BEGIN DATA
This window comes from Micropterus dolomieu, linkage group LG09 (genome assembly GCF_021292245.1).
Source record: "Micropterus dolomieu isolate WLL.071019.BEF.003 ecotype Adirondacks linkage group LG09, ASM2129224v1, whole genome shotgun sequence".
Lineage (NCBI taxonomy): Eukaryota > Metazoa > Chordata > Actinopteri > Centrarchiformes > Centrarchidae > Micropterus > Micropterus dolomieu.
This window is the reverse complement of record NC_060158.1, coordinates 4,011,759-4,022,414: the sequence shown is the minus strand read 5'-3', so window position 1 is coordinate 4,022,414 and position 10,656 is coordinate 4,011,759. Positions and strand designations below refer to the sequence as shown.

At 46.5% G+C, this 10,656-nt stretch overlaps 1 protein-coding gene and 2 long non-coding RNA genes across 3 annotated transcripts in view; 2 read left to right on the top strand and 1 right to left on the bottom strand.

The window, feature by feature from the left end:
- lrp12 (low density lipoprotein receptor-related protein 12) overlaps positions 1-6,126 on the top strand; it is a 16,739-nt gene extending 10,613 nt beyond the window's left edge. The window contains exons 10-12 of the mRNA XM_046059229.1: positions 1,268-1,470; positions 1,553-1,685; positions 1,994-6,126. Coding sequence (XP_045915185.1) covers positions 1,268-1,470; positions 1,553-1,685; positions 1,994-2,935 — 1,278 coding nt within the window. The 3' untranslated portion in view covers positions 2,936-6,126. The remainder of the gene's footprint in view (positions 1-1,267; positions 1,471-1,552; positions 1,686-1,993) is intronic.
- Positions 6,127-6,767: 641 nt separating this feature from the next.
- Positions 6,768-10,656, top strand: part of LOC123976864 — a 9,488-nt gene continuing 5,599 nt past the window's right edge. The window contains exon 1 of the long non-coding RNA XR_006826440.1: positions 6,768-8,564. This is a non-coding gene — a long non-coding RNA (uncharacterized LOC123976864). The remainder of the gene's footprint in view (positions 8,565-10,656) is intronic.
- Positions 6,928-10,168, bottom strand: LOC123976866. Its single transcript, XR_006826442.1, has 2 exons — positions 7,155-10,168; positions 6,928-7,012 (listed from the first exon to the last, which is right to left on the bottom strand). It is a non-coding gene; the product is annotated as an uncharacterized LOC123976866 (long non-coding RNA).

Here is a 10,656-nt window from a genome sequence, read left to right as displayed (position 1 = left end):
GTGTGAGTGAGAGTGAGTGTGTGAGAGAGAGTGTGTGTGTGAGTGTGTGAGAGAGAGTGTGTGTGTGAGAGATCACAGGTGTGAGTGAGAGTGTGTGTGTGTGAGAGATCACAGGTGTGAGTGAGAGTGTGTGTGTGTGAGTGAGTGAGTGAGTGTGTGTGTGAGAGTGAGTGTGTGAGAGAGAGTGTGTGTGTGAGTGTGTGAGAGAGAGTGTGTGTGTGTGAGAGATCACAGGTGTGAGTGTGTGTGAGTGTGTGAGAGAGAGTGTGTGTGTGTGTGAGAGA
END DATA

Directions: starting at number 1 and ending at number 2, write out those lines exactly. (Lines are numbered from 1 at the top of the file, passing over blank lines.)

This window comes from Micropterus dolomieu, linkage group LG09 (genome assembly GCF_021292245.1).
Source record: "Micropterus dolomieu isolate WLL.071019.BEF.003 ecotype Adirondacks linkage group LG09, ASM2129224v1, whole genome shotgun sequence".